“He fought fiercely for his life, and he hit hard,” Finn continued. “At one time he even managed to dash for his car in an attempt to reach his pistol, but was pulled back by his attackers.”
The punching took such intensity that Finn felt he had to intervene in some way.
“There was no way I could pull them all away from him,” he said. “So I yelled to them, ‘Hey, this guy is an SAS man, and we need to interrogate him!’ By the time they finally let go, Nairac had already passed out.”
Finn’s action did save Nairac’s life temporarily, and he frantically tried to use the short time he had gained before the mob went amok again. Some of the pack tied Nairac and threw him, still unconscious, into a waiting car. Within ten minutes they had crossed the border, out of the reach of any help for Nairac.
“I managed to contact the local IRA commander,” Finn said. “I hoped that I could convince him to keep Nairac alive to have him interrogated by IRA people with the proper skills. I had no way of knowing that the man was completely incompetent. When Nairac came to, he put up quite a fight. He even managed to grab the commander’s gun and fire at him, but the gun jammed.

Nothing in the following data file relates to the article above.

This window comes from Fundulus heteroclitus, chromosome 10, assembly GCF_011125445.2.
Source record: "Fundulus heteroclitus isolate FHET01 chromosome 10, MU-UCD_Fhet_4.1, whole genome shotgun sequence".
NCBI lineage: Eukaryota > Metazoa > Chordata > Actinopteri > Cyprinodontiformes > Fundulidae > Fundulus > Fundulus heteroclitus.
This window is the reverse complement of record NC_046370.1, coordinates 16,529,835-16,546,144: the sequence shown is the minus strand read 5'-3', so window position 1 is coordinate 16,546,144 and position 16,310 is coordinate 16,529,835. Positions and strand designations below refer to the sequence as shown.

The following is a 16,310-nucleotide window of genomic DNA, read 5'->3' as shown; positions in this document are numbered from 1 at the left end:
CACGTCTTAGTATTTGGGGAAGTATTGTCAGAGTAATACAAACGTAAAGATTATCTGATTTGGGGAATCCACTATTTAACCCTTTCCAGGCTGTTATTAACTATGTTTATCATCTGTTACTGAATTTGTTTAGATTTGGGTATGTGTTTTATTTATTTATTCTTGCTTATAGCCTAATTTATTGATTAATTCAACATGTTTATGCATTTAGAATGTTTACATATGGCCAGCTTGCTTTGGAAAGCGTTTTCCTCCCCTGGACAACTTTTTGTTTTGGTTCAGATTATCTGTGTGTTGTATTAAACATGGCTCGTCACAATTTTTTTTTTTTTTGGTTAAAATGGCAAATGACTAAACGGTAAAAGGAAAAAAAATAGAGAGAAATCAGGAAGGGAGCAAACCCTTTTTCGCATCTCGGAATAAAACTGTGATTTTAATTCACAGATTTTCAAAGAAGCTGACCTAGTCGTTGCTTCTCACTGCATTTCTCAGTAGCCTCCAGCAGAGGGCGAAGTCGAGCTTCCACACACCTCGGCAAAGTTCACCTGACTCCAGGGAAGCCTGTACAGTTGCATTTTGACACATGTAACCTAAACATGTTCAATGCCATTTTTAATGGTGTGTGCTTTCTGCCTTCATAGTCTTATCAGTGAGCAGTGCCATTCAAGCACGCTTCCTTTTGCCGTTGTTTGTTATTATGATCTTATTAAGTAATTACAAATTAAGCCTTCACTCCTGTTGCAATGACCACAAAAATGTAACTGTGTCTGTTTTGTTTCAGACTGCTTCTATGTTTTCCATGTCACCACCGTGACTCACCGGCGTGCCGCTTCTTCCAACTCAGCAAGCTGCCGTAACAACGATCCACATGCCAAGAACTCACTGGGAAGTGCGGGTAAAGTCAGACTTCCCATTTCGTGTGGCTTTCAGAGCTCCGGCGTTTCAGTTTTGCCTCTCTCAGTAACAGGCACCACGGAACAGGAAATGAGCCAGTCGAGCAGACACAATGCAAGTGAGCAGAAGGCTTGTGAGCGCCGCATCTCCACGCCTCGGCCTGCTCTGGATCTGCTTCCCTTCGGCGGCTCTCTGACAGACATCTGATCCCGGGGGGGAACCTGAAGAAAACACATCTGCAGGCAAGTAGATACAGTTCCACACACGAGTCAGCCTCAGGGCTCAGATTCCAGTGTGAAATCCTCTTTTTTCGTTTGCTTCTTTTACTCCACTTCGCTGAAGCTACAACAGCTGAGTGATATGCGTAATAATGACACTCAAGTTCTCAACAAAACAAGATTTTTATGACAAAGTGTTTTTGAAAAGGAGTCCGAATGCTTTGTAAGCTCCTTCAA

“Those amateurs got nothing out of him, and when the commander lost his patience, he put his gun on Nairac’s head and pulled the trigger. Yet, again, it jammed, clicking twice again before, in fact, it fired and Nairac was dead.”
We walked a few more steps in silence before Finn continued.
“I knew he was a Catholic, and I heard his last words, ‘Father, forgive me, for I have sinned.’ ”
Yet again, he shook his head, disgust written on his face.
“This was not an execution. This was butchery in the worst sense. The saying is ‘Live by the sword, die by the sword’, and Nairac deserved to die, but there was no honor in what those people did.”
I nodded and asked, “Do you know where they buried him? I have read he is the only army officer killed during the troubles whose whereabouts is still unknown.”
Finn shook his head.
“I am not sure if your assessment is correct,” he said. “Officially, Nairac is one of nine British victims known as ‘The Disappeared’.”
“And no, there is no grave,” he added. Resignation and a bit of disgust still laced through the sound of his voice.
“It is true that they put him in a meat grinder and fed his remains to the pigs.”
We stopped as a coyote with a dead squirrel in his mouth crossed our path not even twenty feet away. The animal, in turn, stopped as soon as it saw us and watched us suspiciously. After a moment it went on, nonchalantly, apparently without any fear of human presence.
“Nature has its own way of dealing with an abundance of squirrels in our neighborhood,” I explained to Finn, and we resumed our walk.